Video 3: ECM in Tissue Engineering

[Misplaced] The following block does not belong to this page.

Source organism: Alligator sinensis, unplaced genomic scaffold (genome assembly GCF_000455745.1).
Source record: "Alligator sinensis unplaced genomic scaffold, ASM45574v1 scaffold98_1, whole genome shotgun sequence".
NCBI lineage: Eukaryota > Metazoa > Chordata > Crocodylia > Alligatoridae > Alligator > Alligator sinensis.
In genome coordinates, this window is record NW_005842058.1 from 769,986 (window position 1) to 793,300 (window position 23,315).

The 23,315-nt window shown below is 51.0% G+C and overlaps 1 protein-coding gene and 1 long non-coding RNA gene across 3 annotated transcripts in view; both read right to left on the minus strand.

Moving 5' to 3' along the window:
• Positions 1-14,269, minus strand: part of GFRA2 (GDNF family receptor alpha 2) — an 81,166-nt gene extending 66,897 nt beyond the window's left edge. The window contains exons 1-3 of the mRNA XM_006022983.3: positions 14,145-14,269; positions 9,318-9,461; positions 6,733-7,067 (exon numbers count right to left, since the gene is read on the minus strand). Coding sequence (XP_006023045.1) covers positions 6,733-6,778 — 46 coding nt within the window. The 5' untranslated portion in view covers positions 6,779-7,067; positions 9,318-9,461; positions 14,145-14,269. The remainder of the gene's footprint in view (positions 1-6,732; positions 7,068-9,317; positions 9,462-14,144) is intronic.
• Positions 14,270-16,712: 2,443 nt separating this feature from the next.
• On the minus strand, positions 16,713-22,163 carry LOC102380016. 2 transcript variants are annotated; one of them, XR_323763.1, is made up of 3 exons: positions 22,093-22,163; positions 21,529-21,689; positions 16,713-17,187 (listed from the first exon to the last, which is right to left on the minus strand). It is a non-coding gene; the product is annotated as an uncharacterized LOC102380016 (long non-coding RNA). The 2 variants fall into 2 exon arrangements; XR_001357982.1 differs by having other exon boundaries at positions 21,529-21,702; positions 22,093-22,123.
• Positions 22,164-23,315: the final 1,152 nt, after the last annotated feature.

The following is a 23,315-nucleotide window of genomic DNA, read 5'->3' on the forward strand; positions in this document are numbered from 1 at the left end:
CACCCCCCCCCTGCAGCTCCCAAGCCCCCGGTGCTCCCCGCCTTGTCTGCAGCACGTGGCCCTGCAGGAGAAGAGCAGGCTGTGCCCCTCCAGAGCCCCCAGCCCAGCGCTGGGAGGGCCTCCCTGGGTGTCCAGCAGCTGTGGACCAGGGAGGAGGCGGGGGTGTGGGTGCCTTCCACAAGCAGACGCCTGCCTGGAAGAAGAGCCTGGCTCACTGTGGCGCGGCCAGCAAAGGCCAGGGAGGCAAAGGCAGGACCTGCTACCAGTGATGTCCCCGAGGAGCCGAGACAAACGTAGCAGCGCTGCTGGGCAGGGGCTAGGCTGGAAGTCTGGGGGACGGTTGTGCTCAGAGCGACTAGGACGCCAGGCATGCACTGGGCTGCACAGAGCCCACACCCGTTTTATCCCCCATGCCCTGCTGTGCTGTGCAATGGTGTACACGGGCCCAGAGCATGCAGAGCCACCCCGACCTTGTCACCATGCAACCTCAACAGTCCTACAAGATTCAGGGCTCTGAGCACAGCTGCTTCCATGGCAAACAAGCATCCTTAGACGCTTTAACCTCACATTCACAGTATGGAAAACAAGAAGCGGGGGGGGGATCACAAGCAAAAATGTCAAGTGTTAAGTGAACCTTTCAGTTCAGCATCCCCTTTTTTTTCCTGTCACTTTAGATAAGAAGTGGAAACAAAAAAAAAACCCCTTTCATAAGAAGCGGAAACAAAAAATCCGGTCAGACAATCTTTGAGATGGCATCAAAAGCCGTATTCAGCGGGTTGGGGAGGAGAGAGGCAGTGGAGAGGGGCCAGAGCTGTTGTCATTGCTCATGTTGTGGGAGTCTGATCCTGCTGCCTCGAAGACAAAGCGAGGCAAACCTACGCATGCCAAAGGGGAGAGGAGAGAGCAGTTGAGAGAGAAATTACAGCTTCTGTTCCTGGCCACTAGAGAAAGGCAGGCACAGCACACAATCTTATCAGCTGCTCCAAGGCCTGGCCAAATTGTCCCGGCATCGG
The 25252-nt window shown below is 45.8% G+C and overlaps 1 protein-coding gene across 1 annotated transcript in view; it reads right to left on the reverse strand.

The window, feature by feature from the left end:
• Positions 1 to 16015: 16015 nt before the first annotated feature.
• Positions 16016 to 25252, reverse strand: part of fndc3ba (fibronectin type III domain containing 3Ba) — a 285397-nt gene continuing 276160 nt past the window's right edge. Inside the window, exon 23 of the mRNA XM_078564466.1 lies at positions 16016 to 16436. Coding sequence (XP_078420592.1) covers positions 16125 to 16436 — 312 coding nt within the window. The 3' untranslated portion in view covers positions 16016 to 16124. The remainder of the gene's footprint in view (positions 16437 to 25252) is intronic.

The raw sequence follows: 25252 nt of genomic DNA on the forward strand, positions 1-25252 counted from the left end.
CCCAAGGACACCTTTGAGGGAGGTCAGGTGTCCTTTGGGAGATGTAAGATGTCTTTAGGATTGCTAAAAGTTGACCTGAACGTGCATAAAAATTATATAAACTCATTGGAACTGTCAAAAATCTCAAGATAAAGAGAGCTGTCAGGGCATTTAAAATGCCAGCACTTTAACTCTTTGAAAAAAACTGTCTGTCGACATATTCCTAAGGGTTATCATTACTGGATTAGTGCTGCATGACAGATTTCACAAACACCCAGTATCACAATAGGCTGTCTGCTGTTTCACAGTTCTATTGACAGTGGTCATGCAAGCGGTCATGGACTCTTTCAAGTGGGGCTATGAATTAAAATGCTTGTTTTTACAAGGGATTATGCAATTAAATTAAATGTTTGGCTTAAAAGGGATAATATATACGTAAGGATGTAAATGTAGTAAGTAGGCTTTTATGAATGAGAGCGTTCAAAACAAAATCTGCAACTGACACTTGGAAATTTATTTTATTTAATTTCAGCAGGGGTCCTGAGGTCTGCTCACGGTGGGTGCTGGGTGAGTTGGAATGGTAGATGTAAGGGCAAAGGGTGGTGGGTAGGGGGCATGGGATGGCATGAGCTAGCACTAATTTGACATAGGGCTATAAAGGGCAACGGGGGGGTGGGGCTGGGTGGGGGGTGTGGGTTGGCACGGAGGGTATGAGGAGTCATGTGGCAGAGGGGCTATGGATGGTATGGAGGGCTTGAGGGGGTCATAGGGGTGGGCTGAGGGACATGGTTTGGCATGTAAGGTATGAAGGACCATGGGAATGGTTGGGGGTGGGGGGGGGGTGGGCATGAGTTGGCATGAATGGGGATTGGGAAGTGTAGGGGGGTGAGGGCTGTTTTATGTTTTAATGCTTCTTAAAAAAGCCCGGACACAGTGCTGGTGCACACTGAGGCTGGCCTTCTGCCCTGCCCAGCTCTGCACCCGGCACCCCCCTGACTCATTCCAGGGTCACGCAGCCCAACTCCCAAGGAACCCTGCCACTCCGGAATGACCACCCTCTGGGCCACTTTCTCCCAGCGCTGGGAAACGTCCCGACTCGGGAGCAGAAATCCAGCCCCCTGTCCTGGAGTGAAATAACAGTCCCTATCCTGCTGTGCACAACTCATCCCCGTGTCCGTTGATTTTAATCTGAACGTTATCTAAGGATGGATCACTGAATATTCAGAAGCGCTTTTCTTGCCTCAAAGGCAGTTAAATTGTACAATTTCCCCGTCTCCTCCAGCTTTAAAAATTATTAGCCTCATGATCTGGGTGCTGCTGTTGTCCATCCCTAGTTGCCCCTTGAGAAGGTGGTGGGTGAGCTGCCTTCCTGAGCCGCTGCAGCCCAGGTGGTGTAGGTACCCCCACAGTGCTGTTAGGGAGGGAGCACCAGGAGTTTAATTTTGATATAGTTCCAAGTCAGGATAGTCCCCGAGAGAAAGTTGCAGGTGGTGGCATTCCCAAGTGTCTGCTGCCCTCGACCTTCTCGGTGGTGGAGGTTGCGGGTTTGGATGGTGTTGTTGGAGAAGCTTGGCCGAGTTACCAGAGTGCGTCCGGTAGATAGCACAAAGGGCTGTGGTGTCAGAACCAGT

So, when we talk about ECM in tissue engineering what people are doing is; people are harvestingECM for tissue engineering applications.So, they take the tissue and so, either it can be allogeneic or even xenogeneic ECMsand they decellularize it, and it is well tolerated by human hosts, because ECM componentsare well conserved.So, decellularization is very crucial, because the cellular antigens are actually foreign.Even if you get it from an allogeneic source you would have to make sure that there isproper tissue type matching, if you are going to have the cells along with it.So, if there is no cells then it cannot trigger immune responses or inflammatory responses.So, for that reason you have to carefully decellularize it, there are many techniquesto do it, to remove all the cells ok.So, decellularized ECM can actually be an off-the-shelf product.So, this can provide a favorable environment for constructive remodeling.These can be seeded with autologous cells before implanting if you want.So, then you have a patient specific personalized medicine right.So, because ECM is common for everybody then you do not have to worry about that.Now, the cells which can create the immunogenic response are from the patient himself, whichmeans there is no risk of rejection.So, you can tailor it that way.So, once you have it inside, then in vivo environment will determine the remodelingof the ECM.So, people have done in vitro experiments to study the effect of the possible stressessuch decellularized ECM can go through.So, there are different techniques to do it, but what is a fundamental goal of decellularization?What do you want to accomplish, I said, why we want to accomplish that, but what do youwant to accomplish?what are all the things which you want to remove when you are talking about decellularizationok.So, you want to prevent any immune response, for doing that what are all that you shouldremove?removing cells is the general thing, but.receptors There can.Cell receptors.Cell receptors, ok.Antibody.So.Antibody.Antibodies so.Cell debris.Any cell debris, ok.So, that is actually what you want to do, but specifically, what you are try to do is;you want to remove all cellular and nuclear material.While you are doing this, you want to maintain the composition and mechanical propertiesand biological activity of the ECM.So, that is the challenge.So, removing all cells is not too difficult.See, I can always take an ECM and dip it in sulfuric acid right.So, the idea is to remove the cells, without damaging the ECM.So, how you go about doing that is the process impart, which makes it unique.So, there are a combination of mechanical, physical and enzymatic processes which aredone.So, mechanical process would be the simple delamination of layers.So, this is nothing, but just stripping of layers.So, you take out one layer and then strip out the first layer, which might just be,it might contain too many cells, and you take that out, and then you can have physical thingslike sonication, freezing and thawing and so on right.So, sonication will destroy the cells, will just rupture the cells and you can freezingand thawing can also do the same, have the same effect.So, these are just cell disruption techniques.And then you can use enzymatic treatment like trypsin.So, trypsin can remove the cells from their adhesion sides and trypsinization is doneeven when you do cell culture right.So, you can so trypsin treatment, and then you can also use a chemical treatments like;detergents and ionic solutions.So, the other commercial materials are just patches you take the skin and you take thecollagen crosslink it and use it as a patch right.So, unlike that this is slightly different, ok.